Design and Build
The procurement process ‘Design and Build’ is an integrated procurement process, meaning that the design and construction phases can overlap. Differing from the traditional process (described in my last post), the responsibility of the design and the construction lies mainly with the contractor as opposed to the client. The client and the contractor are tied together through a single contract however the client may hire a project manager to protect their interests. This type of procurement system would be reimbursed through a fixed lump sum or a GMP (Guaranteed Maximum Price). The risks undertaken in a design and build contract are carried by the contractor which usually safeguards the client. This route is good for time constrained projects because the design and construction phases are integrated.
There are 4 Design and Build options:
1. Develop and Construct 2. Novated Design and Build 3. Package Deal 4. Turnkey
- Develop and Construct
Where the client appoints the design team and the detail they achieve varies as the contractor is responsible for the development of the design, going into more detail before submitting bid proposals. Design normally progressed to outline planning stage and possibly to full planning approval point and then the client can invite competitive tenders based on a detailed project concept. This process still requires one organisation to take responsibility for design and construction of the project
- Novated Design and Build
Client appoints consultants to carry out the conceptual design and tender document. Once the contractor has been appointed, the client transfers the design team to the successful bidder to carry out the detailed design. The contractor takes on responsibility for the design work carried out to date, sometimes together with the original design team. The consultants’ fees are normally predetermined by the client. Some designers resist this practise because the contractors and consultants may have a conflict of interests.
- Package Deal
A package deal is used for repetitive projects whereby projects are relatively simple. The client would need to be relatively flexible. You would gain a complete ‘off the shelf’ product but it would probably be quite a standard design.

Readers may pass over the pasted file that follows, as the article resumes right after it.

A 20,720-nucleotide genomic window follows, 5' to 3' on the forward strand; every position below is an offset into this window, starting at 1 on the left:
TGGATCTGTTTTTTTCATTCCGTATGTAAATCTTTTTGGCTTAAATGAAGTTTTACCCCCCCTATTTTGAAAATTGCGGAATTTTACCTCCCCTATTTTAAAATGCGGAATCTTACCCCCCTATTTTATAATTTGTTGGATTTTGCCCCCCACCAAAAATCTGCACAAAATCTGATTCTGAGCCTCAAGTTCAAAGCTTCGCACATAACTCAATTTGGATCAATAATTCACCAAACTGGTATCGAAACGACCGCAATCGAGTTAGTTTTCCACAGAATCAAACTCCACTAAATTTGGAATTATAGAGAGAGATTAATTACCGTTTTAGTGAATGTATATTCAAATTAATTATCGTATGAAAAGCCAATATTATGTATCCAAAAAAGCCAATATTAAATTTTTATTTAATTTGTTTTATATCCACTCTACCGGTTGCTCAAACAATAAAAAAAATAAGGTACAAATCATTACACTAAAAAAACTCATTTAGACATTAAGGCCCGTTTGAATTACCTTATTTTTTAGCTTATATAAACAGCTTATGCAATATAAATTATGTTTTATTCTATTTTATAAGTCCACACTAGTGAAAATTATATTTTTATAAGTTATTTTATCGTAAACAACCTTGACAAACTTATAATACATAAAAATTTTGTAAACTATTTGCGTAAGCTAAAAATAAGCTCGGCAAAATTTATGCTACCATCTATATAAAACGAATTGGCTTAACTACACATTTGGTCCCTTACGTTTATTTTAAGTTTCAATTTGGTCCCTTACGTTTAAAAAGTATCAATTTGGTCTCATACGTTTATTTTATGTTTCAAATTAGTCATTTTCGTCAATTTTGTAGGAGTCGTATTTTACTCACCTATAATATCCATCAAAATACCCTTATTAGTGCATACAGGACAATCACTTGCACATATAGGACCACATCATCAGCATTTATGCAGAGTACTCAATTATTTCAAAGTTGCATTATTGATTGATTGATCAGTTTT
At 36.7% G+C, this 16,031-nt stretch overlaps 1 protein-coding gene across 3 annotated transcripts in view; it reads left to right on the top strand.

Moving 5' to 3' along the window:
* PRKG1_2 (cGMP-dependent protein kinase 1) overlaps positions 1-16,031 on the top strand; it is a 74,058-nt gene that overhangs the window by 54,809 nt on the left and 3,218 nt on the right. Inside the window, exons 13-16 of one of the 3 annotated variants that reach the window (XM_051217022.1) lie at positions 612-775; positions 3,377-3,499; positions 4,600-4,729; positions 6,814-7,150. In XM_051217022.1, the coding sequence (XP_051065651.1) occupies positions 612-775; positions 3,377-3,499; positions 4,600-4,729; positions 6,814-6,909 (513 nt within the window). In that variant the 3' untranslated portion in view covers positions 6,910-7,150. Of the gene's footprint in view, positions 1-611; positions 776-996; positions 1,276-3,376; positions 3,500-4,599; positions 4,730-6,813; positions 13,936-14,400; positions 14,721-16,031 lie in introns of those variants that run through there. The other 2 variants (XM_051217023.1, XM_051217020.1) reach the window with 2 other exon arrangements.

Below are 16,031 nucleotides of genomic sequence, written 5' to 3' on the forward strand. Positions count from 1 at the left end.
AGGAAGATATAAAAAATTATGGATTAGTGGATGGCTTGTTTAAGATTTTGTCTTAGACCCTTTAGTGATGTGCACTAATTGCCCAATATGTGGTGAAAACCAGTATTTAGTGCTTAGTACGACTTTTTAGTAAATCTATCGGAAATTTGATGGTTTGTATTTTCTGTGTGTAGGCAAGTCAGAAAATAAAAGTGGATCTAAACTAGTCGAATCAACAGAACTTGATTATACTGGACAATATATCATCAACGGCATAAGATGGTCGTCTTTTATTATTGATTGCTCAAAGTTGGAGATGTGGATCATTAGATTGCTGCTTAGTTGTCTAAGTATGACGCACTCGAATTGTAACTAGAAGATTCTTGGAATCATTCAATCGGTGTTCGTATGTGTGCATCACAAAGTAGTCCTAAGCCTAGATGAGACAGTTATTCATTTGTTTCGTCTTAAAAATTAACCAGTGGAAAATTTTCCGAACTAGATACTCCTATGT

A contractor is responsible for overseeing absolutely everything and at completion it would just be a case of handing it over. This is used in more complex projects and is also known as EPC.
Design and Build Advantages
- The client has only to deal with one firm, giving single point responsibility
- Benefits from the contractor’s experience during design
- Friendly relationship between the design team and the construction team (not adversarial as in traditional)
- Price certainty before construction starts, provided the ERs are adequately specified and changes are not introduced
- Reducing the project duration by overlapping design and construction phases.
- The total cost may be reduced by reducing changes to minimum due to early collaboration between designers and constructors
Design and Build Disadvantages
- Difficulties in preparing comprehensive brief or set of ERs.
- Client commitment to a concept design at an early stage; often before the detailed designs are completed.
- Bids are difficult to compare different design solutions, proposals and programmes.
- No design evaluation: unless consultants are appointed
- Client changes can be expensive: no BOQ, no competition
- Design liability is limited by the standard contracts available.
- Quality may be compromised as the client relinquishes control to the design and build contractor.
- Total cost may be increased due to higher risks transferred to contractor